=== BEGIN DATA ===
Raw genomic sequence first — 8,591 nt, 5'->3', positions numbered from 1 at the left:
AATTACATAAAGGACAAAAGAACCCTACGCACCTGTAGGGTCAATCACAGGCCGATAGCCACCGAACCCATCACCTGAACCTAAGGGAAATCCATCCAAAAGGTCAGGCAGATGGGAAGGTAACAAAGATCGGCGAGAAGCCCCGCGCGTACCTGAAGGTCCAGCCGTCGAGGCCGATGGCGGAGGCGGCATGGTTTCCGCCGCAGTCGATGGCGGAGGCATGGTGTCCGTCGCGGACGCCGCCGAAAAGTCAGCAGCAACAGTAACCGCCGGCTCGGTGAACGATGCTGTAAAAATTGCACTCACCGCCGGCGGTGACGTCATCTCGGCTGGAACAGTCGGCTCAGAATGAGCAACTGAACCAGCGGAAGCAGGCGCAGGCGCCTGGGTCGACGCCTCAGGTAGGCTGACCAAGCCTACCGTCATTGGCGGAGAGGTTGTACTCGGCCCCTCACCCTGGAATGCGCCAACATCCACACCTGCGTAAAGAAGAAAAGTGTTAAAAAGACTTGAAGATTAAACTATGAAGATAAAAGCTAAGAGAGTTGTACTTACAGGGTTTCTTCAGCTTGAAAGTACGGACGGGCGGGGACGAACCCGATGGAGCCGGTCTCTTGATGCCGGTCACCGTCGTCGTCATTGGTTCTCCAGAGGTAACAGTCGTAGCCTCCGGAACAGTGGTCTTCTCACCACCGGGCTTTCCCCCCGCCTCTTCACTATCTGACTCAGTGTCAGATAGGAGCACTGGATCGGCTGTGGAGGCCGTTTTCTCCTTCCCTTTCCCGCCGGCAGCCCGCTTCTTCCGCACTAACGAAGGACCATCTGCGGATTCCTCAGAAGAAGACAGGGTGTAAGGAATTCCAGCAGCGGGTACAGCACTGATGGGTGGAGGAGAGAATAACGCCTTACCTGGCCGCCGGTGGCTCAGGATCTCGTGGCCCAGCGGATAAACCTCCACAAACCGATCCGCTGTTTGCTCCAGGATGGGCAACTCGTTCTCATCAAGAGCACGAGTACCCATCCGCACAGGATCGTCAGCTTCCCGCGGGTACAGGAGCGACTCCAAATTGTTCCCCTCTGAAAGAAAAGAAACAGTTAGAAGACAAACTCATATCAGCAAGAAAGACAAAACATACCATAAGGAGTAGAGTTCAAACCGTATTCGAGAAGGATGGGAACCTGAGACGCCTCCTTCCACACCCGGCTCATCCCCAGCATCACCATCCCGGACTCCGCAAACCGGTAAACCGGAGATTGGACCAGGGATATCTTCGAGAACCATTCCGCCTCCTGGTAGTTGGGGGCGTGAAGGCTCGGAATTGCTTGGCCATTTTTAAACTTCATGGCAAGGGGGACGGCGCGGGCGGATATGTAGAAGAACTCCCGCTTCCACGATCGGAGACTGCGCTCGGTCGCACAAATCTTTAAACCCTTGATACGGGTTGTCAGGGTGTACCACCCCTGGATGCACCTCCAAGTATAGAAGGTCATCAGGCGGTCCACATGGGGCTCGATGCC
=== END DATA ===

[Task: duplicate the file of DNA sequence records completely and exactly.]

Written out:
Raw genomic sequence first — 8,591 nt, 5'->3', positions numbered from 1 at the left:
AATTACATAAAGGACAAAAGAACCCTACGCACCTGTAGGGTCAATCACAGGCCGATAGCCACCGAACCCATCACCTGAACCTAAGGGAAATCCATCCAAAAGGTCAGGCAGATGGGAAGGTAACAAAGATCGGCGAGAAGCCCCGCGCGTACCTGAAGGTCCAGCCGTCGAGGCCGATGGCGGAGGCGGCATGGTTTCCGCCGCAGTCGATGGCGGAGGCATGGTGTCCGTCGCGGACGCCGCCGAAAAGTCAGCAGCAACAGTAACCGCCGGCTCGGTGAACGATGCTGTAAAAATTGCACTCACCGCCGGCGGTGACGTCATCTCGGCTGGAACAGTCGGCTCAGAATGAGCAACTGAACCAGCGGAAGCAGGCGCAGGCGCCTGGGTCGACGCCTCAGGTAGGCTGACCAAGCCTACCGTCATTGGCGGAGAGGTTGTACTCGGCCCCTCACCCTGGAATGCGCCAACATCCACACCTGCGTAAAGAAGAAAAGTGTTAAAAAGACTTGAAGATTAAACTATGAAGATAAAAGCTAAGAGAGTTGTACTTACAGGGTTTCTTCAGCTTGAAAGTACGGACGGGCGGGGACGAACCCGATGGAGCCGGTCTCTTGATGCCGGTCACCGTCGTCGTCATTGGTTCTCCAGAGGTAACAGTCGTAGCCTCCGGAACAGTGGTCTTCTCACCACCGGGCTTTCCCCCCGCCTCTTCACTATCTGACTCAGTGTCAGATAGGAGCACTGGATCGGCTGTGGAGGCCGTTTTCTCCTTCCCTTTCCCGCCGGCAGCCCGCTTCTTCCGCACTAACGAAGGACCATCTGCGGATTCCTCAGAAGAAGACAGGGTGTAAGGAATTCCAGCAGCGGGTACAGCACTGATGGGTGGAGGAGAGAATAACGCCTTACCTGGCCGCCGGTGGCTCAGGATCTCGTGGCCCAGCGGATAAACCTCCACAAACCGATCCGCTGTTTGCTCCAGGATGGGCAACTCGTTCTCATCAAGAGCACGAGTACCCATCCGCACAGGATCGTCAGCTTCCCGCGGGTACAGGAGCGACTCCAAATTGTTCCCCTCTGAAAGAAAAGAAACAGTTAGAAGACAAACTCATATCAGCAAGAAAGACAAAACATACCATAAGGAGTAGAGTTCAAACCGTATTCGAGAAGGATGGGAACCTGAGACGCCTCCTTCCACACCCGGCTCATCCCCAGCATCACCATCCCGGACTCCGCAAACCGGTAAACCGGAGATTGGACCAGGGATATCTTCGAGAACCATTCCGCCTCCTGGTAGTTGGGGGCGTGAAGGCTCGGAATTGCTTGGCCATTTTTAAACTTCATGGCAAGGGGGACGGCGCGGGCGGATATGTAGAAGAACTCCCGCTTCCACGATCGGAGACTGCGCTCGGTCGCACAAATCTTTAAACCCTTGATACGGGTTGTCAGGGTGTACCACCCCTGGATGCACCTCCAAGTATAGAAGGTCATCAGGCGGTCCACATGGGGCTCGATGCC